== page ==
Taking a leap of faceplant

Catching up on climate activism and hot elections


Sometimes the right thing to do is to build up as much energy and speed as you can, accelerating towards liftoff, leaping into the air, to propel yourself face-first into the wall before you.

If you plan your trajectory carefully, you will achieve maximum impact while being able to walk away to go back and do it again.

This is the life of the climate activist battling the ungodly wealth of the fossil-fuel machine. Ugandan climate activist Stephen Kwikiriza survived a kidnapping and beating by military forces for his opposition to the East African Crude Oil Pipeline. Kwikiriza was dumped on a roadside after being detained and questioned for five days. The pipeline under construction is majority-owned by France’s TotalEnergies, whose leaders are publicly dismayed that anything so terrible could have happened.1

All this week, climate activists are protesting against fossil-financing banks in Wall Street, primarily the largest global financier of fossil-fuel expansion, Citibank. Yesterday, 150 activists blockaded Citibank’s headquarters, with 23 arrested by the forces of the New York Police Department. Today, they’re going as a pod of orcas to sink Citibank, and tomorrow, the protests against Citibank will be led by climate scientists.2

And at noon today, youth and other grassroots leaders from Standing Rock are rallying before the White House to call for the Dakota Access Pipeline to be permanently shut down. During the Barack Obama administration, police forces used tear gas, water cannons, and rubber bullets to injure hundreds of water protectors fighting the tar-sands pipeline’s construction. The pipeline was approved by convicted felon Donald Trump in 2017, and has been in operation while new environmental reviews under President Joe Biden continue, with no resolution expected before 2025. Energy Transfer Partners, the company behind the pipeline, is now suing Greenpeace for hundreds of millions of dollars, claiming the group conspired to lead the grassroots protests.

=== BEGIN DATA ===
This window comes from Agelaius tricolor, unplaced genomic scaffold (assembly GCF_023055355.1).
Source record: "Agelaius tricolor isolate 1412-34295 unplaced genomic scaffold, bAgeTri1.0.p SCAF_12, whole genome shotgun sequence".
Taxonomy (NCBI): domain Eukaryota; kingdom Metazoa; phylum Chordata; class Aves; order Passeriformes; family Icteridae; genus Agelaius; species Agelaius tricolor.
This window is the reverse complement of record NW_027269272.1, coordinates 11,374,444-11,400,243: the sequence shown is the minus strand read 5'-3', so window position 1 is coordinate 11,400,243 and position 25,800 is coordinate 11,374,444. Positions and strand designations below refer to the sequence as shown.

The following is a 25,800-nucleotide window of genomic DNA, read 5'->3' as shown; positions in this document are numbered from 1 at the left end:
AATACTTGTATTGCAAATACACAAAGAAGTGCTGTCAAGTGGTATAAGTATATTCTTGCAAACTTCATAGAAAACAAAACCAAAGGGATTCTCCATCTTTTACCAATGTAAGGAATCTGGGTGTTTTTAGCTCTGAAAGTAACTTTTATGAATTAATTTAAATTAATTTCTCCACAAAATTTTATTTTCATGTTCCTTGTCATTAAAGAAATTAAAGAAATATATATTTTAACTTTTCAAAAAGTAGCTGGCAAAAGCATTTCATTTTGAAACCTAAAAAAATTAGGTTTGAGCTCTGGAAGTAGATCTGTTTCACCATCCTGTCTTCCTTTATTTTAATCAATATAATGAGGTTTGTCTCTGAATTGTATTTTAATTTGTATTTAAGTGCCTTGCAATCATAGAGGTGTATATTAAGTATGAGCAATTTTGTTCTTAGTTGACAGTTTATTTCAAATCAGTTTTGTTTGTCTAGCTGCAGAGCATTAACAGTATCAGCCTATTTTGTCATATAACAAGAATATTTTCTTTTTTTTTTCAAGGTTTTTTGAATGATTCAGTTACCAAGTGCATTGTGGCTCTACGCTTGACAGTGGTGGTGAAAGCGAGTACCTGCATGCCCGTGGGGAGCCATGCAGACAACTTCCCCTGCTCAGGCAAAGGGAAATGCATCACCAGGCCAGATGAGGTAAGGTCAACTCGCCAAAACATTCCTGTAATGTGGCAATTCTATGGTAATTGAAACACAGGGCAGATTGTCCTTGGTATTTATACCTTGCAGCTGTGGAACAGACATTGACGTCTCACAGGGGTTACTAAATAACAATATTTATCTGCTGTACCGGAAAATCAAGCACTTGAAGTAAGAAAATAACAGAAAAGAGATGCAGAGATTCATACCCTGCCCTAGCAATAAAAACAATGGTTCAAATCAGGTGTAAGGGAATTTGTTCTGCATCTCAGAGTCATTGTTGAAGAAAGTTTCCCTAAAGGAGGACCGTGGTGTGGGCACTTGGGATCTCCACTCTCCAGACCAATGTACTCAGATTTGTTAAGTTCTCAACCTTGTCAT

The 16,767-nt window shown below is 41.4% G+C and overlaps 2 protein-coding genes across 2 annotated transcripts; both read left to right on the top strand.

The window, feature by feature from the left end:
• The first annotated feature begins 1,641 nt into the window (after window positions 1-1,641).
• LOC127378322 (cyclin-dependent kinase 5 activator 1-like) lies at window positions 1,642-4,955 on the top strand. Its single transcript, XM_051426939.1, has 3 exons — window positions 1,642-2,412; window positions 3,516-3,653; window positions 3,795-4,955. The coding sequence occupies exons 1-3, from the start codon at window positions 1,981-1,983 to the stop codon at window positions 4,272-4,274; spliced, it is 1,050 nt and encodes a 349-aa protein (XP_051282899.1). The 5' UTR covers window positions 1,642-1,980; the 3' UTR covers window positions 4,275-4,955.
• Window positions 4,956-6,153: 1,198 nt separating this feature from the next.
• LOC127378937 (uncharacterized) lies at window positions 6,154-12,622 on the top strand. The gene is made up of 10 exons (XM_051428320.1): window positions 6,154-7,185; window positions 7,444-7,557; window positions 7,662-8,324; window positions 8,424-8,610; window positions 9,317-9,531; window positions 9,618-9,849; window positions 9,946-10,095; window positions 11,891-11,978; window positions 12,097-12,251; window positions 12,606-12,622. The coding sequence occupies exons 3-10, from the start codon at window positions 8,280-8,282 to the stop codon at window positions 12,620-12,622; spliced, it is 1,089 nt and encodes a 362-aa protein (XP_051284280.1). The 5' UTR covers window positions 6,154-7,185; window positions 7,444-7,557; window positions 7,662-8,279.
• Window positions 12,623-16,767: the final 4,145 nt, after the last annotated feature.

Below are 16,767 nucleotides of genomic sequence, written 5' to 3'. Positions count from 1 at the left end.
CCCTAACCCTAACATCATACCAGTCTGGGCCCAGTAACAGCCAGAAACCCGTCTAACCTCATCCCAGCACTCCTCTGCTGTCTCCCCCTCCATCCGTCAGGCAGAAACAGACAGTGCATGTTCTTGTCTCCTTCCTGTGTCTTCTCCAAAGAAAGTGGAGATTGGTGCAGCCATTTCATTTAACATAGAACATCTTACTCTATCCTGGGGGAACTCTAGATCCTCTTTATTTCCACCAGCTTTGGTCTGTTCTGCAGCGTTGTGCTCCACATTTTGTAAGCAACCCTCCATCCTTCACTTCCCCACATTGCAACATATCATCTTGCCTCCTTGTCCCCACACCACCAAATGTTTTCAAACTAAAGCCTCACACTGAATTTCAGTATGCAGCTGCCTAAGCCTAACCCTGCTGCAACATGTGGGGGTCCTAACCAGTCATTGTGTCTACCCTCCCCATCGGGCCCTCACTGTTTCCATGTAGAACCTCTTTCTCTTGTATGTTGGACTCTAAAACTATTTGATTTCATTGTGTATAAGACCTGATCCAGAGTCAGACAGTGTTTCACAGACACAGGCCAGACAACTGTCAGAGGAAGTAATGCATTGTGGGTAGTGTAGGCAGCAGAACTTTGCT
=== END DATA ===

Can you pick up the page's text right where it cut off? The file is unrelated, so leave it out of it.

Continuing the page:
Recency bias is a bigger problem than it used to be

Unfortunately, some folks are only interested in accelerating off the climate cliff, with no chance of survival. Trump rants about electric boats and sharks while handing out water bottles to the participants overwhelmed by fossil-fueled triple-digit heat at his desert rallies.

The world’s largest economies are considering a plan to end financing for coal projects, backed by the European Union, U.S., and United Kingdom, but opposed by Japan. But Europe’s support for climate action is under threat, with far-right parties making major gains at the expense of the Green Party in the recent European Parliament elections.

In France, Emmanuel Macron responded to the strong showing for the fascist National Rally party by calling for snap elections to test his country’s support for far-right leadership, a real running-at-the-wall-at-full-speed move.

Red-legged Partridge

Last week, the Biden administration released new fuel-economy rules, requiring gas-powered cars to hit 50.4 mpg and SUVs and pickups to hit 45 mpg by 2031. These targets are significantly weaker than what was proposed in the draft rule last year, but Republicans like Sen. Ted Cruz (R-Texas) of course claimed Biden is “declaring war” against cars on behalf of “radical environmentalists.”

The Joint Economic Committee, chaired by Sen. Martin Heinrich (D-N.M.), has released a report finding that fossil-fueled floods are costing the United States hundreds of billions of dollars in damage every year, equivalent to 1-2% of GDP. Radical raindrops!

Lois Parshley penned the best story about Juneau landslides I’ve ever read. Admittedly, I can’t say I’ve read many, but seriously, this is so cool.

And the Slate is gonna take take take And my brain is gonna break break break Bc the outrage is fake fake fake But slate is gonna make clickbait

Hearings on the Hill:

Climate Action Today:

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1  It turns out you can’t always trust the word of multinational corporations with regard to murder and mayhem. On Monday, Chiquita Brands International was found liable by a jury of financing violent paramilitary forces in Colombia to support its banana plantations. Chiquita had claimed they were extorted into making the payments, but internal documents proved otherwise.

2  A new report from Stand.earth finds that Citibank and other global banks are also greenwashing their financing of oil and gas projects that are destroying the Amazon.

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